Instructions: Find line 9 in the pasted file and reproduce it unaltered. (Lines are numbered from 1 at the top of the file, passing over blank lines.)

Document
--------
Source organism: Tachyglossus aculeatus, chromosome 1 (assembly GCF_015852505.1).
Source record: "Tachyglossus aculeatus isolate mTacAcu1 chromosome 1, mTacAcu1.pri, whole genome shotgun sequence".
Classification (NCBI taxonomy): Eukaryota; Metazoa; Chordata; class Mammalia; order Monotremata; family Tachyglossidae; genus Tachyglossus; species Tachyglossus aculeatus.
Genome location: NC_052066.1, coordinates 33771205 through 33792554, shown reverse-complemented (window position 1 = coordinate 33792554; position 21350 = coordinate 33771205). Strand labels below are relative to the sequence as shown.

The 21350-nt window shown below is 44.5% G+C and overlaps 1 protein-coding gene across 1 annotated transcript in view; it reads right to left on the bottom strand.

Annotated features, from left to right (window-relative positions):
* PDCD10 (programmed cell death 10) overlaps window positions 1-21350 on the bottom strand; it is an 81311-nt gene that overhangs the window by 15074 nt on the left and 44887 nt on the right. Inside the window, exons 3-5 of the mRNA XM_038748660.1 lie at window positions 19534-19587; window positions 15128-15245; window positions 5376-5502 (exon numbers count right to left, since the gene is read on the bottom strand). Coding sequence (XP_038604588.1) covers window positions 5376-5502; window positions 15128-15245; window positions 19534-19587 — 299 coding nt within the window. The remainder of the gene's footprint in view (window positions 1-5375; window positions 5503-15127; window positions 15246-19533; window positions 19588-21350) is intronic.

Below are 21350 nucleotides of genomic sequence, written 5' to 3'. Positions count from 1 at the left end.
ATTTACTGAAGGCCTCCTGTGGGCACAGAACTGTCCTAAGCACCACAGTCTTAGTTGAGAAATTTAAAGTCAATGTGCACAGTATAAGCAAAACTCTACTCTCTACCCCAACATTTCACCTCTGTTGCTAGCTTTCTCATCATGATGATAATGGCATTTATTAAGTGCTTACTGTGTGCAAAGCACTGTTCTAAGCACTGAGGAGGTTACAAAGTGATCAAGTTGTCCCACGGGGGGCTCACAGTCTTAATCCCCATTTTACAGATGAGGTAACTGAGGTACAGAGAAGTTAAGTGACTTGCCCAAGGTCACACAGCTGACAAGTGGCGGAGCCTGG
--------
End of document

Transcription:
ATTTACTGAAGGCCTCCTGTGGGCACAGAACTGTCCTAAGCACCACAGTCTTAGTTGAGAAATTTAAAGTCAATGTGCACAGTATAAGCAAAACTCTACTCTCTACCCCAACATTTCACCTCTGTTGCTAGCTTTCTCATCATGATGATAATGGCATTTATTAAGTGCTTACTGTGTGCAAAGCACTGTTCTAAGCACTGAGGAGGTTACAAAGTGATCAAGTTGTCCCACGGGGGGCTCACAGTCTTAATCCCCATTTTACAGATGAGGTAACTGAGGTACAGAGAAGTTAAGTGACTTGCCCAAGGTCACACAGCTGACAAGTGGCGGAGCCTGG